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Guardian comments 16-6-2016

In response to ildiavolo

Under what law is that the case?

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In response to uptherecrazies

uptherecrazies

For anyone without blinkers on the transition is already happening and it is being lead by a globalised market keen to continue making profits.

Yeah but most of that is hype led by spivs

There are no profits to be made on an exhausted planet too toxic to carry a consuming population.

To paraphrase a well worn adage, reports of the planet’s death are both premature and over sold

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In response to VenetianBlind

VenetianBlind

The unavoidable truth here is that the only way that humanity will stop using fossil fuels is when alternative technologies actually do the same job both cheaper and better

Renewable would be cheaper than coal fired energy where I live but the locals reject it because they read this sort of thing. The main problem is mindset, not costs. The costs for, again where I live, insurance for eg has skyrocketed. The cost of no action will hurt Australia far more than renewables. Already started.

Until there is a viable and cost effective way to store energy form “renewables” there will be no alternative to coal for our electricity. Your claim that its all about the mindset is utter nonsense as is the cost of “no action” claim you make here.

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In response to VenetianBlind

For a thing to be a crime it actually has to be against the law, using fossil fuels is simply not against any law, ergo its no crime

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In response to Alpo88

You show such faith in the AGW proposition…

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No matter how many time the Guardian publishes stories like this one we all know that the chances of this happening are so low that continued calls for such things are utterly pointless. What this article boils down to is a rather futile example of climate virtue signalling. The unavoidable truth here is that the only way that humanity will stop using fossil fuels is when alternative technologies actually do the same job both cheaper and better. Until then no amount of whining is going to make the slightest bit of difference.

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In response to SimonEsposito

SimonEsposito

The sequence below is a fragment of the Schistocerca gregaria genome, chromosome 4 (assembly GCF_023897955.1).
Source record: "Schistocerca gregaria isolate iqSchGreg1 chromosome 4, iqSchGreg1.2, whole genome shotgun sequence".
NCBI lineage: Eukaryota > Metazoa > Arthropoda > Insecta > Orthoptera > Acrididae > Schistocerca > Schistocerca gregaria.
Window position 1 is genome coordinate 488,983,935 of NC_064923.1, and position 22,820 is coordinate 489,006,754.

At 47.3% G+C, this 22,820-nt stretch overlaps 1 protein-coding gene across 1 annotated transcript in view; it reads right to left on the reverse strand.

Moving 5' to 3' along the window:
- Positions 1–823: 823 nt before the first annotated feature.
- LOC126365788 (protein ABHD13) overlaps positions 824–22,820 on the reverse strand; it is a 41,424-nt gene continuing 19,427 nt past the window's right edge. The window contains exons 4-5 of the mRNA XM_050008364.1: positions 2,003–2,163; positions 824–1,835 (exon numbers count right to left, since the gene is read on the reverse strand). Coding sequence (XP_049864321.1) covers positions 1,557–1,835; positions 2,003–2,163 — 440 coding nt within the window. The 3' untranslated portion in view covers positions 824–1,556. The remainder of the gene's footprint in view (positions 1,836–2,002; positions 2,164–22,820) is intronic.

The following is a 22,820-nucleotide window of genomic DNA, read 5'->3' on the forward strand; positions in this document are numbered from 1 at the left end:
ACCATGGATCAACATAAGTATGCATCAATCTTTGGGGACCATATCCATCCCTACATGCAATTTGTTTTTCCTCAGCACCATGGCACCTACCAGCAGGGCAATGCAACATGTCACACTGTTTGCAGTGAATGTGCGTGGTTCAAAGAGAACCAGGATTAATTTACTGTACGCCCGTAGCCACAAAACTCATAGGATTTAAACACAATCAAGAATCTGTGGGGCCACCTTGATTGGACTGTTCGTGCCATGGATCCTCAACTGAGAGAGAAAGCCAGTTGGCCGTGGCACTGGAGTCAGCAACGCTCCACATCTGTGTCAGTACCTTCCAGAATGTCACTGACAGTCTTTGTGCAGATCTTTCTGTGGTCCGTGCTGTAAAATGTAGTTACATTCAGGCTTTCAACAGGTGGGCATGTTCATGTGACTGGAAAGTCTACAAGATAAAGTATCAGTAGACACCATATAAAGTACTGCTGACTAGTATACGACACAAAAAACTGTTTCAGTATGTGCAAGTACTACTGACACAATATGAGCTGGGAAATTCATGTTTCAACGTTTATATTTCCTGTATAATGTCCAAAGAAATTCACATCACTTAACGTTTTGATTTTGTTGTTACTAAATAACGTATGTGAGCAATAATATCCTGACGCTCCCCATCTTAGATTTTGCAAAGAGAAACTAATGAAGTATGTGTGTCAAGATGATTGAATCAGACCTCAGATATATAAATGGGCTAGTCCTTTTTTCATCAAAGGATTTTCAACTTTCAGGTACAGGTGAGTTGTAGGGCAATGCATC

I should say that I accept the bipartisan policy, even to the point of believing that this government’s ONE achievement in its whole three years was Scott Morrison’s management of the boat turnback policy.

They have had other policy successes

Specifically that, though. The management of Manus and Nauru, and the failure to achieve honorable resettlement outside Australia, is a stain on the national character.

Those in detention there have been given a rather perverse incentive to keep playing “blink” with the government by open borders activist who give them false hope that they may eventually be allowed to come into the Australian mainland that is why they don’t do the sensible thing and accept any resettlement option offered to them.The key to the policy was that Manus and Nauru and Christmas Island should

serve a short-term purpose – offshore processing. There seems to have been no interest in the most difficult part, regaining the trust of the countries that we have to partner with to resettle the legitimate refugees (and that includes Malaysia, Canada, and New Zealand). Abbott and now Turnbull and Dutton (and Joyce) can’t shut up with their offensive and reckless comments long enough to give Julie Bishop any clear air. (And was she ever even interested?) Bribing small countries, as Jeff Sparrow shows in this article, is not an honorable solution (nor a solution of any kind).

Yadda yadda yadda teh fact that the number of the detained cohort has not been increasing, so once this cohort have been encouraged to either accept what can be offered by way of resettlement or reparation the problem will be solved because there are no more boat people coming to replace them.

It’s probably reached the stage where any foreign minister who could pull it off would merit a Nobel prize or something (or the prime-ministership). But I can’t see it happening without the reset of a change of government.

Nah if the Labor party get back into office the problem would be quickly made worse because the people smugglers know how weak they are on this issue, especially if the ALP dog is being wagged by a Green tail as it was under the Rudd Gillard Rudd years.

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In response to Steve Griffin

The amount of private debt may well be some what illusory because it is bound to include the debt that those like yours truly carry each month because we pay for everything on our credit cards and then pay it off in full before the due date at the end of the month.

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In response to cookie2255

cookie2255

Fact – The Coalition will spend less on hospitals!!!! Education, NBN, Climate Change and anything that really matters to everyday people.

Its not the amount of money that is spent that matters as much as how big the bang for the buck spent is and on that the ALP record is utterly woeful. On top of that the ALP is simply running up too much debt on their “spendometer”

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In response to Walsunda

Walsunda